<$BlogRSDUrl$>

Friday, January 14, 2005

It is easy to forget... 

I am in the middle of John Lewis Gaddis' book, Surprise, Security, and the American Experience, which quite crisply places the foreign policy of George W. Bush into the history of American responses to threats to the continental United States. I recommend it.

I am always struck by the speed of events and how quickly we forget all that has happened since September 11. Pending the official TigerHawk review of Gaddis's book, which may or may not ever see the light of day, I thought you would be interested in the following passage. It reminded me of all that has happened (bearing in mind that Gaddis's book was written at the end of 2003):
It was not just the Twin Towers that collapsed on the morning of September 11, 2001: so too did some of our most fundamental assumptions about international, national and personal security.

That was the situation President Bush confronted before that morning had ended. Any administration in such a crisis would have had to rethink what it thought it knew about security and hence strategy; but this administration has done so in a particularly startling way, with striking results. To sense how much so, try a time travel exercise: place yourself back on that terrible day and ask how you would have responded had someone predicted the following:

That the United States would quickly respond by invading, and easily conquering, the nation any historian could have told you would be the most resistant to invasion and conquest, Afghanistan -- and that it would have the support of the Afghan people and most of the rest of the world in doing so. That the Bush administration would then, over the next few months, undertake the most fundamental reassessment of American grand strategy in over half a century, and that it would publish the results of this rethinking, for all to read, discuss and dissent from. That it would then, in a manner fully consistent with that strategy, seek the approval of its allies and the United Nations Security Council for what it regarded as the next logical step -- going after Saddam Hussein's Iraq -- and that it would fail miserably in getting that approval.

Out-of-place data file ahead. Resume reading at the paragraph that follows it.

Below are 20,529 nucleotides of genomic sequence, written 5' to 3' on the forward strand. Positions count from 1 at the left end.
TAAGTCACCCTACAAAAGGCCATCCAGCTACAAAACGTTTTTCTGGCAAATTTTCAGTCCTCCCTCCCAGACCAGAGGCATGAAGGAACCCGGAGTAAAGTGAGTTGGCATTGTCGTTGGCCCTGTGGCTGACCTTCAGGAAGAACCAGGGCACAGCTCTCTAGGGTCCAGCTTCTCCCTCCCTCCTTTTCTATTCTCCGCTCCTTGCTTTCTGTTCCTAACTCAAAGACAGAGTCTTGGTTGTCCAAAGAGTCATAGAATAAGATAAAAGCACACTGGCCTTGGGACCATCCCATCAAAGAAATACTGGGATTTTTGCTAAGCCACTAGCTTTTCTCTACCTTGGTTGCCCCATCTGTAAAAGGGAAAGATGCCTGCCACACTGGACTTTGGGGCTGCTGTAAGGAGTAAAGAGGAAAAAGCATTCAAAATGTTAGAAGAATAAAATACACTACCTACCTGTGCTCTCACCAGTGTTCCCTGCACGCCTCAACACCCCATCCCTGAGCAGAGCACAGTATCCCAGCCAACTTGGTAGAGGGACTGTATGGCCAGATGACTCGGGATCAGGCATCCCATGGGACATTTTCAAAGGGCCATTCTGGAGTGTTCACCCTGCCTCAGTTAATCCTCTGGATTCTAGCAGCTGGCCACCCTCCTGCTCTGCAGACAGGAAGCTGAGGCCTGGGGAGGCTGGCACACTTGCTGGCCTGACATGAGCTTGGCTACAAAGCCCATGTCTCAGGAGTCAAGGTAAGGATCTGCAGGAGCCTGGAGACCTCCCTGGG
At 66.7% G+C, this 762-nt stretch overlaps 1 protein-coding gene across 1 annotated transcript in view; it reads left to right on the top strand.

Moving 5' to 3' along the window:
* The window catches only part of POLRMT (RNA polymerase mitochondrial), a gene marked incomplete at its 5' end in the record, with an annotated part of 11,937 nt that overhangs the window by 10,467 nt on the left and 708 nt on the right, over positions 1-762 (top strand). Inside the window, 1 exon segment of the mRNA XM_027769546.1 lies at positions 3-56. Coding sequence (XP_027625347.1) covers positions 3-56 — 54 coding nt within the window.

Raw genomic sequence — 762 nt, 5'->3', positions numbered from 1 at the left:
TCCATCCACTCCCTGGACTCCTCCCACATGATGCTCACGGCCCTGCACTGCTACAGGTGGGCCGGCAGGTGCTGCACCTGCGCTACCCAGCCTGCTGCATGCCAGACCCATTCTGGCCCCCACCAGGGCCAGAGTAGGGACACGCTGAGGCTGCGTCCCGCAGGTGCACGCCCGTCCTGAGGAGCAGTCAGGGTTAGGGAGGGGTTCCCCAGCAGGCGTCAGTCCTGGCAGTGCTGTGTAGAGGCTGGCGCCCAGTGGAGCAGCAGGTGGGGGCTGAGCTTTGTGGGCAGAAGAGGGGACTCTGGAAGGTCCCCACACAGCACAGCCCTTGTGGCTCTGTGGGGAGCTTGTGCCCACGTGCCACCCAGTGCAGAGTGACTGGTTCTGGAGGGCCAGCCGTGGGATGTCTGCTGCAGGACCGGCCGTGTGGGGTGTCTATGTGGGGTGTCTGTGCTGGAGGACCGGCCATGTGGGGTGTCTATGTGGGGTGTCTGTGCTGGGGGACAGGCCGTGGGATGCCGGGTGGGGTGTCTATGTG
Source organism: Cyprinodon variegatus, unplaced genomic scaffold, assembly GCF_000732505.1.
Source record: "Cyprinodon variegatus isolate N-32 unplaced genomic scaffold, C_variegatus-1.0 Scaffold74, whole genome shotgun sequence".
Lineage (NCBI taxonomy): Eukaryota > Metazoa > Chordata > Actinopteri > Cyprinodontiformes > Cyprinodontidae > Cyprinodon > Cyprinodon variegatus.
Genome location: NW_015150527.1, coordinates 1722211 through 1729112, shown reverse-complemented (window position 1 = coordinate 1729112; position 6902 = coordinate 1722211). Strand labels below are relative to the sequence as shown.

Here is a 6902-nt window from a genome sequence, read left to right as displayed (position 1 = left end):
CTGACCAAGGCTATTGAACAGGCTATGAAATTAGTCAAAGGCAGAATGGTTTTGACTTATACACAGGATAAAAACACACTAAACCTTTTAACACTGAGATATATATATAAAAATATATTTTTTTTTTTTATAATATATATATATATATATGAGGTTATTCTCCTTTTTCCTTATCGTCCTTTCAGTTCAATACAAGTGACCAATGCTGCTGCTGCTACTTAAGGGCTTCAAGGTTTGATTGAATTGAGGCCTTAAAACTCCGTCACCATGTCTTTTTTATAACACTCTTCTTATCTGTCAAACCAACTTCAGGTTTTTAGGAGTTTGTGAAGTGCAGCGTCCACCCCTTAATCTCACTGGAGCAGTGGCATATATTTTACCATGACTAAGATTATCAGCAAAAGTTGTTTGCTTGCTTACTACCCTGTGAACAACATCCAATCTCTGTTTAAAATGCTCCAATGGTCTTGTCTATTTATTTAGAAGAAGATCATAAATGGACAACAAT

That the United States would then nonetheless, with the help of Great Britain, go ahead and attack Iraq anyway, in the face of the direst warnings about the risks of military resistance, the use of weapons of mass destruction, the eruption of outrage in the Arab world, a new outbreak of terrorism, a huge increase in the price of oil, and astronomical estimates of the human and material costs of the operation -- only to have none of these things happen. That among the things that did happen would be: a modest improvement in American and global economic conditions; an intensified dialogue within the Arab world about political reform; a withdrawal of American forces from Saudi Arabia along with their redeployment to such formerly inhospitable locations as Afghanistan, Iraq, Uzbekiatan, Kyrgzstan, Romania, and Bulgaria; and an increasing nervousness on the part of the Syrian and Iranian governments as they contemplated the consequences of being surrounded by American alients or surrogates.

Finally, that much of the rest of the world would find itself amazed, and if truth be told somewhat alarmed, over the emergence of the United States as a more powerful and purposeful actor within the international system than it had been on September 11, 2001 -- as well as over one of the most surprising transformations of an underrated national leader since Prince Hal became Henry V. If anyone had predicted all of this on that day, you might have wondered what pills they'd been popping or what weed they'd been smoking. You almost certainly would not have taken them seriously. And yet, this is indeed what's happened.